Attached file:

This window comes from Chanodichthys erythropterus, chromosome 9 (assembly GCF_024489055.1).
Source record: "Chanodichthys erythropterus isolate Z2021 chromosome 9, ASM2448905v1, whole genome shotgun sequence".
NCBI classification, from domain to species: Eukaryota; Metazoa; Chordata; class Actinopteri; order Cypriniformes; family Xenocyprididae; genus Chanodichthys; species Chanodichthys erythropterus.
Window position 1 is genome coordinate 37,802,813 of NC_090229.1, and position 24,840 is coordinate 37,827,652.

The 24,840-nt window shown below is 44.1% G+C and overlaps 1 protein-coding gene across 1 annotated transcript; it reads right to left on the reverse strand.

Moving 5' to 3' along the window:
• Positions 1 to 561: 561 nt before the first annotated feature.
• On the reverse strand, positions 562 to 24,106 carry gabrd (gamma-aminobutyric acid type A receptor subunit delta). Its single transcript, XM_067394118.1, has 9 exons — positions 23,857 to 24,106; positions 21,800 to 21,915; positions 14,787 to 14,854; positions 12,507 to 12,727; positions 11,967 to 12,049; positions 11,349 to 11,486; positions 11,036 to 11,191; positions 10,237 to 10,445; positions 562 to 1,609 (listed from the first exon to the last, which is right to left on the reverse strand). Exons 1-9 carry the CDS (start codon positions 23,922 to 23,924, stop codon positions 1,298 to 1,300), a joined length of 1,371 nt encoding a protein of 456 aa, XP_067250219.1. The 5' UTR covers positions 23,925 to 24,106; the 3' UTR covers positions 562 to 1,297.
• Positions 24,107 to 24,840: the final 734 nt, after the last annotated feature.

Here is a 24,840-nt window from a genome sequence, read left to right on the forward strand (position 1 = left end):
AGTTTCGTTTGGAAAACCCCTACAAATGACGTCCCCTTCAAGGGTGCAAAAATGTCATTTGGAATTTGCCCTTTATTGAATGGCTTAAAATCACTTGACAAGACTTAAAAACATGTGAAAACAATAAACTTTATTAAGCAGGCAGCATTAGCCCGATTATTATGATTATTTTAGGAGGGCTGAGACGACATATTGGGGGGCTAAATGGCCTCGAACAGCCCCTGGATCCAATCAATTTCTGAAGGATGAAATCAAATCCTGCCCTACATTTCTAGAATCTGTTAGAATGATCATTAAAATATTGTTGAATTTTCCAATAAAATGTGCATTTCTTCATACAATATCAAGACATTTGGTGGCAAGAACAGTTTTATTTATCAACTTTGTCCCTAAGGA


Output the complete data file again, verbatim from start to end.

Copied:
This window comes from Chanodichthys erythropterus, chromosome 9 (assembly GCF_024489055.1).
Source record: "Chanodichthys erythropterus isolate Z2021 chromosome 9, ASM2448905v1, whole genome shotgun sequence".
NCBI classification, from domain to species: Eukaryota; Metazoa; Chordata; class Actinopteri; order Cypriniformes; family Xenocyprididae; genus Chanodichthys; species Chanodichthys erythropterus.
Window position 1 is genome coordinate 37,802,813 of NC_090229.1, and position 24,840 is coordinate 37,827,652.

The 24,840-nt window shown below is 44.1% G+C and overlaps 1 protein-coding gene across 1 annotated transcript; it reads right to left on the reverse strand.

Moving 5' to 3' along the window:
• Positions 1 to 561: 561 nt before the first annotated feature.
• On the reverse strand, positions 562 to 24,106 carry gabrd (gamma-aminobutyric acid type A receptor subunit delta). Its single transcript, XM_067394118.1, has 9 exons — positions 23,857 to 24,106; positions 21,800 to 21,915; positions 14,787 to 14,854; positions 12,507 to 12,727; positions 11,967 to 12,049; positions 11,349 to 11,486; positions 11,036 to 11,191; positions 10,237 to 10,445; positions 562 to 1,609 (listed from the first exon to the last, which is right to left on the reverse strand). Exons 1-9 carry the CDS (start codon positions 23,922 to 23,924, stop codon positions 1,298 to 1,300), a joined length of 1,371 nt encoding a protein of 456 aa, XP_067250219.1. The 5' UTR covers positions 23,925 to 24,106; the 3' UTR covers positions 562 to 1,297.
• Positions 24,107 to 24,840: the final 734 nt, after the last annotated feature.

Here is a 24,840-nt window from a genome sequence, read left to right on the forward strand (position 1 = left end):
AGTTTCGTTTGGAAAACCCCTACAAATGACGTCCCCTTCAAGGGTGCAAAAATGTCATTTGGAATTTGCCCTTTATTGAATGGCTTAAAATCACTTGACAAGACTTAAAAACATGTGAAAACAATAAACTTTATTAAGCAGGCAGCATTAGCCCGATTATTATGATTATTTTAGGAGGGCTGAGACGACATATTGGGGGGCTAAATGGCCTCGAACAGCCCCTGGATCCAATCAATTTCTGAAGGATGAAATCAAATCCTGCCCTACATTTCTAGAATCTGTTAGAATGATCATTAAAATATTGTTGAATTTTCCAATAAAATGTGCATTTCTTCATACAATATCAAGACATTTGGTGGCAAGAACAGTTTTATTTATCAACTTTGTCCCTAAGGA